In taking us through the permutations and definitions of the concept and its actualization in the form of structures, impact and possible outcomes, Hood employs a style and approach that is open and engaging. Certainly it is cerebral and analytical, but he does not shirk from using what at times is a matey almost tabloid style. For example, when discussing the perspective of street-level bureaucrats and service professionals, her refers to their perception that, “the top bananas and the people in the middle levels will naturally want to place the blame firmly at the door of the individual;” that is the individual public servant involved in an accident or error of some kind. He writes of middle managers as being the “meat in the sandwich” caught between credit seeking politicians and blame avoiding professionals, a perspective with which many of his potential readers will identify.
There are obvious links to some of Hood’s earlier groundbreaking work on New Public Management, such as when he is discussing the different strategies through which senior policy makers can seek to avoid blame. He includes in these a greater recourse to markets and marketization for the delivery of services, the use of quantitative managerial measures and devolved responsibilities and other NPM techniques. All of which provide a veneer of deniability to senior policy makers should they need to insulate themselves from accidents and disasters in part caused through strategic decisions on budgeting, training and general operating procedures.
Hood concludes that although blame avoidance has probably always been with us in various forms, in modern public administrative systems it can be found “wherever motive combines with opportunity. Motive will be strong when potential blame takers have high stakes in preserving their future careers and when potential blame makers can reap benefits from blame arbitration activity”. In part this is a product of the rise of professional politicians, generic managers, who lack the technical skills and experience of those professionals they supervise, plus a substantial increase in legal oversight and review and the search for compensation powered by the legal profession; all exacerbate the negative aspects of the blame culture.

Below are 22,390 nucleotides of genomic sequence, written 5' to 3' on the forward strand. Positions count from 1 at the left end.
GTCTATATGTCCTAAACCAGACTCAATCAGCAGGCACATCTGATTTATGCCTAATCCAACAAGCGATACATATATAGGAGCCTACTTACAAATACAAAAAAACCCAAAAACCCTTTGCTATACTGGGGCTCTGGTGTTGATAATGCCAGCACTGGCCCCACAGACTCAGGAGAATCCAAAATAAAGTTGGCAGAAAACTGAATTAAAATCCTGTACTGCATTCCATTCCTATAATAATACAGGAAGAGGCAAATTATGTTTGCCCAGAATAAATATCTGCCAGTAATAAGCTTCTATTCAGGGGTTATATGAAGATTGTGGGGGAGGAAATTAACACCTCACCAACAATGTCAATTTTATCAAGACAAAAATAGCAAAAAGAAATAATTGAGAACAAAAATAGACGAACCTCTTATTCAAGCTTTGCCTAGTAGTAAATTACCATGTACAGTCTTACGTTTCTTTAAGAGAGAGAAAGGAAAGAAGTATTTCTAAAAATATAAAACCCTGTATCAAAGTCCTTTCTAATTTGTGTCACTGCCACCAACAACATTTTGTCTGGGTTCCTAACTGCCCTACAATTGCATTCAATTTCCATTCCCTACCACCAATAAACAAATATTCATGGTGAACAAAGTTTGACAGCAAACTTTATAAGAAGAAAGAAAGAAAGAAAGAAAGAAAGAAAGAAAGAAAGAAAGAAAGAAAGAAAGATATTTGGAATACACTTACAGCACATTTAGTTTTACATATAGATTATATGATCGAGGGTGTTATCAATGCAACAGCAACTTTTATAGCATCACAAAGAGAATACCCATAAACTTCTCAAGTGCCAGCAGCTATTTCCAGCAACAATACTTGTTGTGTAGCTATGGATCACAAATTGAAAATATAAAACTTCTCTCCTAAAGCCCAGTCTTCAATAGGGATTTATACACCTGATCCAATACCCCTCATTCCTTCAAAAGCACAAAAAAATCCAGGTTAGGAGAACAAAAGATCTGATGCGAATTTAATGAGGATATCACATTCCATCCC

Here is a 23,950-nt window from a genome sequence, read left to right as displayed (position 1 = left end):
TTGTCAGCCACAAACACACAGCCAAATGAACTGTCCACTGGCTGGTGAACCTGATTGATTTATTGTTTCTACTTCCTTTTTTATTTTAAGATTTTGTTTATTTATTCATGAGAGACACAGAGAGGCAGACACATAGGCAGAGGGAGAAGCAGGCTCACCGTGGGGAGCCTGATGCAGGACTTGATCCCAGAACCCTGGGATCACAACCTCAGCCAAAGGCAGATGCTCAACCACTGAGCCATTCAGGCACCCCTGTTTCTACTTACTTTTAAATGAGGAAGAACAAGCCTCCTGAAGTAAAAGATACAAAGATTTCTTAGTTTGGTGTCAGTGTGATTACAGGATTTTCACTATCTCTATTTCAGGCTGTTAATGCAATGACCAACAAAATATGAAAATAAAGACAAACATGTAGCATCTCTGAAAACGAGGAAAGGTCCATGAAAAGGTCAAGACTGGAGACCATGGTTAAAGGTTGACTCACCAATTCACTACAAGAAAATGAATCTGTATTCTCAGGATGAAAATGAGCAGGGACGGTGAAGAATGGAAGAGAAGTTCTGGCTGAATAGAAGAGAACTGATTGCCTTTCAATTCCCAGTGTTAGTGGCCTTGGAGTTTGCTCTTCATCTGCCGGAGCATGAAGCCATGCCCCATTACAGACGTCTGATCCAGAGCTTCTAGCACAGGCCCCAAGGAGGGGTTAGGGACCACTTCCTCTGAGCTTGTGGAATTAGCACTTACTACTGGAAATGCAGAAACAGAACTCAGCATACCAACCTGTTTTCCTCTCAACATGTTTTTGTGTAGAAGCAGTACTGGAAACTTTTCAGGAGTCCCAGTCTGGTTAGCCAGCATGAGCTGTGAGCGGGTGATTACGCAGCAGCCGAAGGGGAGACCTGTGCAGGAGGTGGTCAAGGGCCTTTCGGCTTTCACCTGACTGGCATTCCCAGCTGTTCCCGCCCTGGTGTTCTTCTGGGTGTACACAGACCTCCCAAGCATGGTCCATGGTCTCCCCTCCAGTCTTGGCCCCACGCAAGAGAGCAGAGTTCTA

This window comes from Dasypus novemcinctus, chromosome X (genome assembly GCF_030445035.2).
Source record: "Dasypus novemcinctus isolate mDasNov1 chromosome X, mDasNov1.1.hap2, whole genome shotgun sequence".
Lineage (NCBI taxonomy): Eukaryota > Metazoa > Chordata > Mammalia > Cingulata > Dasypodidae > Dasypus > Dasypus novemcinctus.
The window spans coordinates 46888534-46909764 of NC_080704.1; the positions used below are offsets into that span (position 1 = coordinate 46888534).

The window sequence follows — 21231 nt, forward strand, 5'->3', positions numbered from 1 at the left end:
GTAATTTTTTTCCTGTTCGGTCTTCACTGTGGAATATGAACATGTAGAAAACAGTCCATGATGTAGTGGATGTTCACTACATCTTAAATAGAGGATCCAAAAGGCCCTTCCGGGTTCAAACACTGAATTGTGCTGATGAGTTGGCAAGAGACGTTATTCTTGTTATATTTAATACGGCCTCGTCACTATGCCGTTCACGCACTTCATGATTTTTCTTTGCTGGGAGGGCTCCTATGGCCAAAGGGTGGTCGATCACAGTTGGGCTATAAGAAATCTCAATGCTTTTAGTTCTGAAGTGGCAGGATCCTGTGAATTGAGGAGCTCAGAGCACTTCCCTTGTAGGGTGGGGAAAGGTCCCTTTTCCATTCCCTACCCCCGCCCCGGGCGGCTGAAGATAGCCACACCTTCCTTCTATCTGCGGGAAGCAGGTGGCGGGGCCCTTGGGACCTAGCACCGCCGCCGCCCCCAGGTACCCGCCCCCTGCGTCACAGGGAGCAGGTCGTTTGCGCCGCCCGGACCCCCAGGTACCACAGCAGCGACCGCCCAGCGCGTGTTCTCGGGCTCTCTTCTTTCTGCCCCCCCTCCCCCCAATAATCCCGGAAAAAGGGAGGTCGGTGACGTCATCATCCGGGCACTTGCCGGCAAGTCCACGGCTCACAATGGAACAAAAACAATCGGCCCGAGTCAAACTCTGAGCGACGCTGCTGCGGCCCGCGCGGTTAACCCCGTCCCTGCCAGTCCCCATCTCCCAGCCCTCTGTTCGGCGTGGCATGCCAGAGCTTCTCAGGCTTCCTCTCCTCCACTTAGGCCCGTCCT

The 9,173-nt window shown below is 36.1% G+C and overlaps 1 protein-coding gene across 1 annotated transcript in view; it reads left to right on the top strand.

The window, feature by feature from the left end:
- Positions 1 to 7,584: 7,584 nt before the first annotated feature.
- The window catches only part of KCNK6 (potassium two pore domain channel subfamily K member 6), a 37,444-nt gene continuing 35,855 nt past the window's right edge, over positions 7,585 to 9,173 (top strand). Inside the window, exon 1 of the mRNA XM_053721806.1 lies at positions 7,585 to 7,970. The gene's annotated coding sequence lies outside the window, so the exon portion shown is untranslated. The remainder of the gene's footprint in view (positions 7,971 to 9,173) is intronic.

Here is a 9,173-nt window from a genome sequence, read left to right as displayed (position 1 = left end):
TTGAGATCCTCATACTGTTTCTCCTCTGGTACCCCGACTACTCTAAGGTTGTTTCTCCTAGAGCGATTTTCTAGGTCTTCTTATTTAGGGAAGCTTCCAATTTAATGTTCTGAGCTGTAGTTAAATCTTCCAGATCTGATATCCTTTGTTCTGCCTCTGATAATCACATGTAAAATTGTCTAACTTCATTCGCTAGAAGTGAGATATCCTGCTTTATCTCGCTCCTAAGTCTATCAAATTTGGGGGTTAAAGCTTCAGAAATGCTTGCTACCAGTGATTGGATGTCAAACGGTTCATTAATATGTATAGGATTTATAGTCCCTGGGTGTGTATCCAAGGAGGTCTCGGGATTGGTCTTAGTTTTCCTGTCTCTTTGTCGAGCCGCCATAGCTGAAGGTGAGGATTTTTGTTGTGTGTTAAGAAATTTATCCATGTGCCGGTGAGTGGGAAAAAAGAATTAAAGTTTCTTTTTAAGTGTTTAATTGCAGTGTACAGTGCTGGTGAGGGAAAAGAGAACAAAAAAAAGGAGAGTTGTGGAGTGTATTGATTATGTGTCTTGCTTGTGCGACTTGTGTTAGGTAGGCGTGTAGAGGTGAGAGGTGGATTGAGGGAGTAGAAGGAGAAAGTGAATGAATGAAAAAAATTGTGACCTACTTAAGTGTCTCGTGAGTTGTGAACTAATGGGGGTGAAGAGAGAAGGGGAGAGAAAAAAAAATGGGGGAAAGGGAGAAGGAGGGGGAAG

But it also has positive elements. For example blame and the fear of blame also lead people to shy away from breaking or bending rules designed for the preservation of good health and safety, or the prevention and detection of corrupt practice. What Hood labels “blameworld” also serves to keep people honest (in deeds if not in thought) and ensures compliance to norms of behaviour that ensure public servants are conscious of their wider duties to the citizens who provide their employment. In a world where shame has ceased to be a conditioning factor in behaviour, blame has replaced it. In other words, although we may be becoming shameless, we can never be entirely blameless.
Andrew Massey is Professor of Politics at the University of Exeter. He has worked in a range of areas including British, European, and US policy and politics. His main areas of research include comparative public policy, public administration and issues around the reform and modernization of government and governance at all levels in the UK, US, EU and increasingly globally. He also have a long standing interest in energy policy, especially civil nuclear energy; professionalism and ethics and accountability. Read more reviews by Andrew.